Today I’m going to discuss some of the difficulties I’ve encountered recently regarding fungus gnats. These pesky things resemble fruit flies but tend to be incredibly annoying and their larvae seems almost impossible to kill. Although growing terrariums can be very rewarding, containers that are kept constantly moist will almost inevitably be infested at one point by these creatures. Water-loving plants are a risk to these things and it doesn’t matter if they are kept inside or outside, the gnats somehow manage to find a way to your beloved plants.
Fungus Gnat Larvae
If you’ve been infested, you’ll see small worm-like white critters in your clear terrarium container. They move slowly and sometimes can go unnoticed. One single fungus gnat can lay 200 eggs at a time. Larvae thrive in moist conditions and feed on decaying plant matter. They have also been known to eat and destroy plant roots while spreading viruses and disease to your plants. So, you can imagine how loved these things are by yours truly. Plus, they look disgusting. Also, forget using a wide spectrum insecticide as these things are totally unfazed.
The lifecycle of the fungus gnat takes about 20 days from egg to maturity. So, killing them overnight is not likely.
Here’s what I’ve tried:
1. Hydrogen Peroxide
I read online that 1 part peroxide to 2 parts water would kill larvae on contact. While this may seem like the case, it certainly also kills certain plants on contact too. I tried this and successfully killed several of my maidenhair ferns. The best part is that the larvae still seemed to survive.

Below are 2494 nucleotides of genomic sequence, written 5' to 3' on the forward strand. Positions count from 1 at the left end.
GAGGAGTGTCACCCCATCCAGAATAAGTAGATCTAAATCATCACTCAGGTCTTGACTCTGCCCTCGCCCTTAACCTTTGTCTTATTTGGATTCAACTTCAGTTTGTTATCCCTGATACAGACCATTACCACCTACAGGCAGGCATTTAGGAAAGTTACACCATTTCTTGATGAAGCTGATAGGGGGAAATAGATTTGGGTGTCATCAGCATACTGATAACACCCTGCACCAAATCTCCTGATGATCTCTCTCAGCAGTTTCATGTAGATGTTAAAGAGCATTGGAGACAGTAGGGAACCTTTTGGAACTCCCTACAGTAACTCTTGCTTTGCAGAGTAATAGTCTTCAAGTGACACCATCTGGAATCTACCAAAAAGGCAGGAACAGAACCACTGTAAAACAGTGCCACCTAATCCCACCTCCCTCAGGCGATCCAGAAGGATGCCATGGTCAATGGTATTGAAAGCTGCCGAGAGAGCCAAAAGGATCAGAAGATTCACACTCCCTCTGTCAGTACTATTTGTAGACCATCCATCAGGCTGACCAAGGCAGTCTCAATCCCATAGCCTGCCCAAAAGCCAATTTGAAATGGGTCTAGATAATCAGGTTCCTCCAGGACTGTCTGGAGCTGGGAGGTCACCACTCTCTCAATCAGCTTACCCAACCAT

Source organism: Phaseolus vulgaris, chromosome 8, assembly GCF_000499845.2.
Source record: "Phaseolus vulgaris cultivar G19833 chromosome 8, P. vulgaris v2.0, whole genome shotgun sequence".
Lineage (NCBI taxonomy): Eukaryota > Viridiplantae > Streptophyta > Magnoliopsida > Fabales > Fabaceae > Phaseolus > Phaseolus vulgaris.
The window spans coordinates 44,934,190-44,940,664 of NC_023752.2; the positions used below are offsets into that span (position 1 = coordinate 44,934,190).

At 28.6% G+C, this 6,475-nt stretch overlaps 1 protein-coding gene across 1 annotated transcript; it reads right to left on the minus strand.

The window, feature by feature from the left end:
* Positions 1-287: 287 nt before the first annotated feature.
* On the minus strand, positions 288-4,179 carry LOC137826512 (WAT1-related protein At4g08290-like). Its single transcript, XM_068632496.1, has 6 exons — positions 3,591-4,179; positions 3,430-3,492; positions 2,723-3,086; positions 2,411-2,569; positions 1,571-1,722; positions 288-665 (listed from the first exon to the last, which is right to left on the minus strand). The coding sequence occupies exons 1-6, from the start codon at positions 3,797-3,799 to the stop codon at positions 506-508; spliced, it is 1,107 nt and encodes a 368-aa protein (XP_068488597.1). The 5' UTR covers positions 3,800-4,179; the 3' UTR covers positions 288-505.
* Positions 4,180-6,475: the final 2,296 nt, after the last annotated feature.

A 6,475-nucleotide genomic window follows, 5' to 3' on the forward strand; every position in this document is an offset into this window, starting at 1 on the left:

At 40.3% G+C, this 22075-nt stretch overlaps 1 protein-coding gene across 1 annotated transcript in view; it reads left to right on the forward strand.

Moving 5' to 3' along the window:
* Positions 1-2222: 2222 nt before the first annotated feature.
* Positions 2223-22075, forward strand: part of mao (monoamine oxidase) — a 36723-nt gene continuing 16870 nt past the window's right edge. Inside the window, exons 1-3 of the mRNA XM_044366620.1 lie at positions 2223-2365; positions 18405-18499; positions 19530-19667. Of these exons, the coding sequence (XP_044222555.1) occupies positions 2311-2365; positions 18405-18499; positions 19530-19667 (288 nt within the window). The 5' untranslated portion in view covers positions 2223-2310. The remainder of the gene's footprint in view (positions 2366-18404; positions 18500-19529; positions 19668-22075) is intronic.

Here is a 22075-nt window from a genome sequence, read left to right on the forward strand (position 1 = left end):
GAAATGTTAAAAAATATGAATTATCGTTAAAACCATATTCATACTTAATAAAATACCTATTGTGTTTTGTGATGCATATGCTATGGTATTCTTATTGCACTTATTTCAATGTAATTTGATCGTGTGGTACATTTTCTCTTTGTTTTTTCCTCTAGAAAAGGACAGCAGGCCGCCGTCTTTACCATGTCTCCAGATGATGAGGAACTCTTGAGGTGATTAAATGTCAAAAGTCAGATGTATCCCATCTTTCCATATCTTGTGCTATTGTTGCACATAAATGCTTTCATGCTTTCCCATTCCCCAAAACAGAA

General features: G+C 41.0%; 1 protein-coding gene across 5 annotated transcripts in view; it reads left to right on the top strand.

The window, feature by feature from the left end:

I have a steamer and I read that this also kills larvae on contact. The larvae is said to live in the first 3 inches of topsoil and applying steam should kill them. Yes, this did kill a lot of them but not all. It also successfully killed some of my plants too, which definitely was not ideal.
Azamax is like a concentrated version of neem oil and this too was unsuccessful. This was very harsh on the plants so I don’t recommend trying this to get rid of fungus gnats. Azamax would be best for treating thrips, spider mites and other types of pests that neem oil could remove. However, Azamaz should be reserved for severe infestations since neem oil is usually more than capable most of the time.
Gnatrol is derived from the same bacteria that beneficial nematodes are known to spread when killing gnat larvae. Since I applied a wide spectrum insecticide when I originally planted my terrariums, the use of beneficial nematodes were out of the question. The insecticide kills beneficial nematodes, which is why you should opt for growing organically 100% of the time. Gnatrol is bacteria that kills larvae by making them stop eating. Larvae takes around 2 weeks to grow and Gnatrol isn’t an overnight solution, but it seems to be the most effective. I’ve seen complete eradication in some of my containers but I will need to continue to reapply the solution once every 5 days to the containers where I can still see larvae.
Gnatrol comes in a powder form and you need to mix it with water for application. Please note that if you are using tap water for the mixture, the bacteria that kills gnats will not be viable if mixed with chlorinated water. Most tap water is chlorinated, so this shouldn’t be too much of a surprise. In order for successful Gnatrol application, put water in a container and leave it open so the chlorine can evaporate. No need to filter the water in any special way… you just need to leave the container lid open or ajar for a day or two so the chlorine can escape.